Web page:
# Reminders about using traceroute in multi-path networks

### Introduction

First off, I would like to give a plug for this presentation about how to use/ interpret traceroute.

Traceroute was written before the times of MPLS, ECMP and Clos network designs. Since the rise of those technologies/ topologies, the way that engineers troubleshoot latency/ packet-loss hasn’t really evolved.

If you look at companies like Google/ Facebook/ LinkedIn, they all run Clos topologies within their production datacenters. So what does mean to engineers troubleshooting production issues?

Firstly, the number of paths from Host A to Host B is usually going to be > 1. This means MTR (and some default uses of traceroute are largely obselete.

### Example

Systems engineer A complains about higher latency from his application (spread across the datacenter) to the Oracle database that his application uses. Systems engineer B also complains that his (different) application is seeing higher latency to a different Oracle database (which are located in the same segment of the network).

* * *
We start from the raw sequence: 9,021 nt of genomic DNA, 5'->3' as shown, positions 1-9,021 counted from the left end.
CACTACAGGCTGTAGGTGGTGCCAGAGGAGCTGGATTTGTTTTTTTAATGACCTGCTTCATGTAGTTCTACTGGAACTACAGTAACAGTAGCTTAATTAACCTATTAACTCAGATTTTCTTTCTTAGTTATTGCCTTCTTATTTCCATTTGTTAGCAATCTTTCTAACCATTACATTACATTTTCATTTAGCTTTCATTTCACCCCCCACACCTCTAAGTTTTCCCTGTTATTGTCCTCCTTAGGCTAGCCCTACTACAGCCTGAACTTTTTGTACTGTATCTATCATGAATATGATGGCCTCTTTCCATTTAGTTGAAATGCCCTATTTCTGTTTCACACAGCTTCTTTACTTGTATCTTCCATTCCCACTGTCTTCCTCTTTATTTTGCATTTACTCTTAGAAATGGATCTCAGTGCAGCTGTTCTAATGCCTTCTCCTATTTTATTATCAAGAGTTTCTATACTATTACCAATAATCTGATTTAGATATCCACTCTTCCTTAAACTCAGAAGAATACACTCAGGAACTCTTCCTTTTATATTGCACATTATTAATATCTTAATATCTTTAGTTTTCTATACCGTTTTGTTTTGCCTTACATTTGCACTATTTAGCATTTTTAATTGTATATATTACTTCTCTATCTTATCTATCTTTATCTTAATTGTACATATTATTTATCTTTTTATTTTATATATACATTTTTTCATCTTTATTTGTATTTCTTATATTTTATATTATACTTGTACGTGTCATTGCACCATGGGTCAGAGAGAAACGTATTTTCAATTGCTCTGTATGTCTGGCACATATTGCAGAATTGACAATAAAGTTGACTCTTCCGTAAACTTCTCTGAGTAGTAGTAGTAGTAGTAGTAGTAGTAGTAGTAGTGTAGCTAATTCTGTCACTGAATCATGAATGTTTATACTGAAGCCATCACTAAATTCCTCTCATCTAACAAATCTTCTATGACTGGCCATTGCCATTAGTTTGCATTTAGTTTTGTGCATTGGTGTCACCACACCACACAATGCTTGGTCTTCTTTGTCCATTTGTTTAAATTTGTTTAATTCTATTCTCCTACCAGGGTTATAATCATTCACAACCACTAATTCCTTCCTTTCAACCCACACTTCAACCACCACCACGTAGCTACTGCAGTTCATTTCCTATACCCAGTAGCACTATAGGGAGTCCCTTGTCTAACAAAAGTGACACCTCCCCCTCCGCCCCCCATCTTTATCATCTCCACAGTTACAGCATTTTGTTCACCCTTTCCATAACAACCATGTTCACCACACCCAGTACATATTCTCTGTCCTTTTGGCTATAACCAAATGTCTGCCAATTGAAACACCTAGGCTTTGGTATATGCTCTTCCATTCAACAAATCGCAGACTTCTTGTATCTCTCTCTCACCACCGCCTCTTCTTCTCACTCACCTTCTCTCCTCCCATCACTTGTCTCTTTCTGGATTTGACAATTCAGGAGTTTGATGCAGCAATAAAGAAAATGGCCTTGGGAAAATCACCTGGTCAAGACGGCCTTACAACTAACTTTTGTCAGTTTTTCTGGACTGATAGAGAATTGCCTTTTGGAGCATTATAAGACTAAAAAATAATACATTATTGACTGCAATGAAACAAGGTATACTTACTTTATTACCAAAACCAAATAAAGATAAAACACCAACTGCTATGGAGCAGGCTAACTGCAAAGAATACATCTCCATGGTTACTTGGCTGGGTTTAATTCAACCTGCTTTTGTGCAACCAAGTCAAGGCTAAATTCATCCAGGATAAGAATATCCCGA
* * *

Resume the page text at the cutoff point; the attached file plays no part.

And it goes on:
The go-to troubleshooting step here is to ask the DBA to verify if they are seeing higher execution times on the database which correlates in the percieved rise in latency. In this case, the DBA says there is no issue.

The systems engineers then go to the network engineers and ask for help diagnosing the issue, confident that it isn’t an application-level issue. The network engineers ask for a traceroute and an mtr print-out. This would be perfect in an older-style network topology, but is not good for Clos style networks. In this particular case, there is ~20 distinct paths between Host A (application) and *Host B *(database). In a best case scenario, traceroute might show you 2-3 paths (by default), mtr will only show you one (the first one it discovers). The chances of you finding the bad path is unlikely.

### What to do next?

Linux traceroute (with a few arguments) can actually help you here. traceroute allows you to send multiple queries to help discover all the interfaces you’d be routed through and potentially see interfaces with packet-loss or higher latency.

e.g.

[root@hostA ~]\$ traceroute -q 10 hostB

This may not discover all paths, but it is a start. Ofcourse you can run it multiple times to build a bigger picture of the network topology.

### Tools

• Facebook wrote this great article on troubleshooting networks and released fbtracert which is designed to fix this exact problem.
• Paris Traceroute is another open-source tool aiming to address this space. I haven’t used it, so I cannot vouch for its usefulness.